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Expat Tax Essentials
As an American living overseas, you might think you’ve escaped the hassles and headaches of the US tax season. However, contrary to popular belief, you are still obligated to file a US federal tax return even after moving to another country. In this post, we’ll go over what you need to know about your taxes as a US citizen living abroad.
Yes. If you are an American living abroad as a US citizen, you must file a US federal tax return and pay US taxes on your worldwide income no matter where you live at that time. In other words, you are subject to the same rules regarding income taxation as people living stateside.
The United States takes a rare approach to taxing individual income. Most countries use one of two tax systems: territorial-based and residence-based taxation.
The US, however, is one of only two countries that impose citizenship-based taxation. (The other country with this system is Eritrea.) Under this system, citizens are always taxed on their worldwide income regardless of where they live.
Note: Some countries have no income tax at all, such as Bahrain, Monaco, and the Bahamas. Many expats choose to move to these tax-free countries to reduce their annual tax bill.
In the US tax system, foreign income is taxed at the same marginal rate as any income earned inside the country.
This means that as an American living abroad, you will need to file a US federal tax return this year if your total income in 2021—regardless of where the income was earned (and in what currency)—exceeds any of the following minimum thresholds:
Even if you have not lived in the US at any point during the year and have earned all of your income in a foreign territory, the IRS still expects you to file a tax return.
Note: Depending on where you lived before moving overseas, you may also be required to file a state tax return. This can further complicate your annual tax obligations. If you’re unsure of whether you should file a state tax return, consult an expat tax professional.
Based on the current US tax laws, the only way to avoid filing a US tax return and paying US taxes abroad is to renounce your US citizenship. Renouncing your US citizenship is a serious and permanent decision that should not be taken lightly. Before considering this option, make sure to learn about all the requirements and implications of citizenship renunciation .
But as long as you are a US citizen or green card holder, you will be required to file a tax return annually and pay the associated taxes while living abroad. However, it is possible to avoid double taxation and reduce your US tax bill using special tax credits, deductions, and exclusions available to Americans living abroad.
Learn where the best tax havens are, common traps, and ways to save money on your US expat taxes.
One issue that arises under a citizenship-based taxation system is that an individual could theoretically be doubly taxed on their income earned—both by their country of current residence and the US. This scenario is especially relevant for an American living abroad full-time who may qualify as a resident in other local tax systems.
To help avoid this negative consequence, the US tax code contains a provision called the Foreign Earned Income Exclusion (FEIE). Under the 2022 FEIE, expats are permitted to exclude $112,000 of income earned abroad from their US tax obligation.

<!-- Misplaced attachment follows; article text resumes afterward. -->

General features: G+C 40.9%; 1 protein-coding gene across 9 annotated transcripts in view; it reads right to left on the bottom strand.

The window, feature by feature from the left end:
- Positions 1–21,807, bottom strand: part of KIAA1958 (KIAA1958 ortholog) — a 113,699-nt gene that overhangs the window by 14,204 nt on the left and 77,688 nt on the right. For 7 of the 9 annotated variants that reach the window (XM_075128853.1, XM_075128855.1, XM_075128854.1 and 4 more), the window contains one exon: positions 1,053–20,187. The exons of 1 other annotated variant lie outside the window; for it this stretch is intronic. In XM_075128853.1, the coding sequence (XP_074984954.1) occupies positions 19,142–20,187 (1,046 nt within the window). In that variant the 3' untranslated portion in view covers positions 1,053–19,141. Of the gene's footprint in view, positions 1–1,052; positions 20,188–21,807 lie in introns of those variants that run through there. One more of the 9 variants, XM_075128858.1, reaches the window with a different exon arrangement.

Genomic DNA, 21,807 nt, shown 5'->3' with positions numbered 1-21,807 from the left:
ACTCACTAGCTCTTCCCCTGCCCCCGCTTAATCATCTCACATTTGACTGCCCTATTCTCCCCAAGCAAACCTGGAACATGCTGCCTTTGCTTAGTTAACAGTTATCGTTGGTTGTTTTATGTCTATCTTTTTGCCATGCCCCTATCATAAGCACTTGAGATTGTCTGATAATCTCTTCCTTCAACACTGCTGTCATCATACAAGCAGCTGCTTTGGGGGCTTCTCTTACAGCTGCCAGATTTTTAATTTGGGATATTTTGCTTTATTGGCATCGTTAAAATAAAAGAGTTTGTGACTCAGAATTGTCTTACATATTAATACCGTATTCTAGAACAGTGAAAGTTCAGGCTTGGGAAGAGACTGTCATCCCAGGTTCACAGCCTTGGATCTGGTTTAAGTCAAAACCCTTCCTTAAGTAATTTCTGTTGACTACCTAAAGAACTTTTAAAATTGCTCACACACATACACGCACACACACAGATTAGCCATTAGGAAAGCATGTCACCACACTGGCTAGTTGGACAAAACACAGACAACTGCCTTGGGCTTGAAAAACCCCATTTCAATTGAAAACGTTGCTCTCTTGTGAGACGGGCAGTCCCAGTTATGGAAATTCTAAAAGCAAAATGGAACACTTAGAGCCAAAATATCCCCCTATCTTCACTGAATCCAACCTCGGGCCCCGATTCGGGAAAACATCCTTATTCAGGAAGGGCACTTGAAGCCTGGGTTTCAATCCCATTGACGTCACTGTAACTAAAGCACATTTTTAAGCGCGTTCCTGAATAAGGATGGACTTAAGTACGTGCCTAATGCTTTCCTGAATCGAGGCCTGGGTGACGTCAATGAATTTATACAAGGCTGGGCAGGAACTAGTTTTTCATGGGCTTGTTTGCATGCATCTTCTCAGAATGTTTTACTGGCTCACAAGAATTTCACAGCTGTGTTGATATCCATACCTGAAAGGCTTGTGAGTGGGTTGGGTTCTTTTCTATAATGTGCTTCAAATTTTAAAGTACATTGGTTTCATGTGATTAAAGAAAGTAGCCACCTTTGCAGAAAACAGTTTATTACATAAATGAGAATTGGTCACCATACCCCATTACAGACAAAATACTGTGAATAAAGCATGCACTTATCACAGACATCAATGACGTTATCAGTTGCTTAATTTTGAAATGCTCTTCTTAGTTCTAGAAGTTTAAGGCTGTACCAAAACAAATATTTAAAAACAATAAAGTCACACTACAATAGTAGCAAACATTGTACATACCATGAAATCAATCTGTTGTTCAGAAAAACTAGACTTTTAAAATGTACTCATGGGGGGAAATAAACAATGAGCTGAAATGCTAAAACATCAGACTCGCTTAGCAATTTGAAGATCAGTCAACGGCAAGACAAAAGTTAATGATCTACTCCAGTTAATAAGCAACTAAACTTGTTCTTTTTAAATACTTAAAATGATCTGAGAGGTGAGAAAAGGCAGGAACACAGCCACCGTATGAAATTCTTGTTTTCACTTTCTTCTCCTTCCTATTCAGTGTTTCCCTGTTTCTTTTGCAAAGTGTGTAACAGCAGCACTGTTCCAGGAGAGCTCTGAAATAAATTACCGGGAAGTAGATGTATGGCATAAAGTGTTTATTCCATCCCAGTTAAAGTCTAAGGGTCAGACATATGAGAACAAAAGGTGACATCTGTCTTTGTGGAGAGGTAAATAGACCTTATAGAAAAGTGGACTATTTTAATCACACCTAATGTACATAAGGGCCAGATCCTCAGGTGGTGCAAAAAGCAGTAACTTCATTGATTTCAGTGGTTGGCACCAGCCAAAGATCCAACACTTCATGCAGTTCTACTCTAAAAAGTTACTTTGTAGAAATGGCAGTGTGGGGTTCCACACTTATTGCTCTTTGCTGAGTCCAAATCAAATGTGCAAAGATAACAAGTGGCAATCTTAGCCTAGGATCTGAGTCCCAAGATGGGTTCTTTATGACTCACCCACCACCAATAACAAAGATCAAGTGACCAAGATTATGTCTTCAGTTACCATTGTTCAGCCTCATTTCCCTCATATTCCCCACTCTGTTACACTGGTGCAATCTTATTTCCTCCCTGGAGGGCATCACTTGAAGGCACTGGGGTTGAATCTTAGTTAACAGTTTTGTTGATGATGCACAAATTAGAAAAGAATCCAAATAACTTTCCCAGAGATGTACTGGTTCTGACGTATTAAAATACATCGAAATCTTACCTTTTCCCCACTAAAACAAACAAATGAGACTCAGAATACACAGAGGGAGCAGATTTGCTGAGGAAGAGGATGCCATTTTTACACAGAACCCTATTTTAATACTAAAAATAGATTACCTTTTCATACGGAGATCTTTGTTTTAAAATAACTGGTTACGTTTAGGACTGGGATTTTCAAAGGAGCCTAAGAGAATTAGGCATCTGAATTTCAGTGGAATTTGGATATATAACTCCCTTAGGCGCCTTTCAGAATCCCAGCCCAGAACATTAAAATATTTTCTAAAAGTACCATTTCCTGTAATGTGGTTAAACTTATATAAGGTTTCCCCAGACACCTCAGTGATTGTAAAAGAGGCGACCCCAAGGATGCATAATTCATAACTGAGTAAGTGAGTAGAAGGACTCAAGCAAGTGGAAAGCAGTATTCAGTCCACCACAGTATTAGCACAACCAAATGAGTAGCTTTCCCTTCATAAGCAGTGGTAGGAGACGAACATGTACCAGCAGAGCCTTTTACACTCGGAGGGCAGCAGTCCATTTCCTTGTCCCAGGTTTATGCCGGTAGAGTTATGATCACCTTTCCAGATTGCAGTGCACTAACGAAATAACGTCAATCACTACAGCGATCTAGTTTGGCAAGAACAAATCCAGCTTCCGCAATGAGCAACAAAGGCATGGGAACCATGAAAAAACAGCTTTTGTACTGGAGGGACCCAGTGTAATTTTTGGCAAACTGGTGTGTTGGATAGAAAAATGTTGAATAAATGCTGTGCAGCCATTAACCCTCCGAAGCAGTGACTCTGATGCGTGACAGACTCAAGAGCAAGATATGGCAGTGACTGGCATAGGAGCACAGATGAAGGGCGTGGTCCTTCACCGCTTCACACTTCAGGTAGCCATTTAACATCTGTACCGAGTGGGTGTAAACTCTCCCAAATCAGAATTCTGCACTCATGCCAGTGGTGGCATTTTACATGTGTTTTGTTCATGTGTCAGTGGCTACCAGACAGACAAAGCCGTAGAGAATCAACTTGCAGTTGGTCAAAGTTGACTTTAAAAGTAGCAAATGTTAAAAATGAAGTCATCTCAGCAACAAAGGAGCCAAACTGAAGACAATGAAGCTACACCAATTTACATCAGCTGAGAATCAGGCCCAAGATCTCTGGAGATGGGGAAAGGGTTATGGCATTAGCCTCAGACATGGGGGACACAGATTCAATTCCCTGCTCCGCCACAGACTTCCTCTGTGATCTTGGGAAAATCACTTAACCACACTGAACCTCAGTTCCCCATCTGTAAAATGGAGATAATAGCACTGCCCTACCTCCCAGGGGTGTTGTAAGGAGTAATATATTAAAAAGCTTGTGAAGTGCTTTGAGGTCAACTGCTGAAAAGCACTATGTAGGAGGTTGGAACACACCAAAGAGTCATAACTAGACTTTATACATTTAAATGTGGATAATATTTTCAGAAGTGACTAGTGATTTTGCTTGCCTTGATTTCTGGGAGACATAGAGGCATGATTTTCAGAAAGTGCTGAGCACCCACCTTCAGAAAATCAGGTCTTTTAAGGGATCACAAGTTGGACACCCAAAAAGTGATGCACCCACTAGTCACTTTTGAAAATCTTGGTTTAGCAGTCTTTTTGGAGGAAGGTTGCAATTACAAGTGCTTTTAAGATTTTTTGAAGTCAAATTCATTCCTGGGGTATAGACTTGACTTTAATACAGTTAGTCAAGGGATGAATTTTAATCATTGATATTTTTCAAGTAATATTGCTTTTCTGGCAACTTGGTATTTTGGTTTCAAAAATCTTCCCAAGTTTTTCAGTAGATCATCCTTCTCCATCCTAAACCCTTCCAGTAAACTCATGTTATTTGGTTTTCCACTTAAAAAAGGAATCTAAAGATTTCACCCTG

Another provision to help avoid double taxation is the Foreign Tax Credit. This gives Americans a dollar-for-dollar tax credit for the taxes they’ve paid or owe to a foreign government. What makes this provision complex, however, is that it applies to only certain types of income, and there are unique considerations related to each foreign country.
US citizens who don’t file US taxes while living abroad may face penalties, interest costs, or even criminal charges. The IRS charges penalties for both late filing and late payments. If your lack of filing is willful—meaning you knowingly avoided your US tax requirements while living abroad—then more serious legal consequences may apply.
Fortunately, the IRS does offer a way for Americans abroad to get caught up penalty-free if they didn’t know they needed to file US taxes while living overseas. Regardless of how many years you’ve missed, the Streamlined Filing Compliance Procedures only require you to file the past three years of federal tax returns and the past six years of FBARs, making it an easier, less expensive way to become compliant.
When it comes to filing your US expat taxes, there are more items you’ll need to report in addition to your earned income. The IRS also requires that you disclose your foreign accounts and assets that cross a certain value threshold. Even your retirement contributions in foreign retirement accounts, which may seem tax-deferred, might be taxable!
Make sure to familiarize yourself with these additional tax requirements for US citizens living abroad:
When it comes to filing US taxes while living abroad, it’s important that you’re aware of everything you are required to report in your filing.
We hope this guide has helped you understand your tax obligations as an American living abroad. If you’d like to learn more, download our free guide: 25 Things You Need to Know about US Expat Taxes.
And if you have specific questions about your expat tax return, we can help. At Greenback Expat Tax Services, we give Americans around the world the support they need to manage their US taxes. Just contact us, and we’ll be happy to answer all your questions.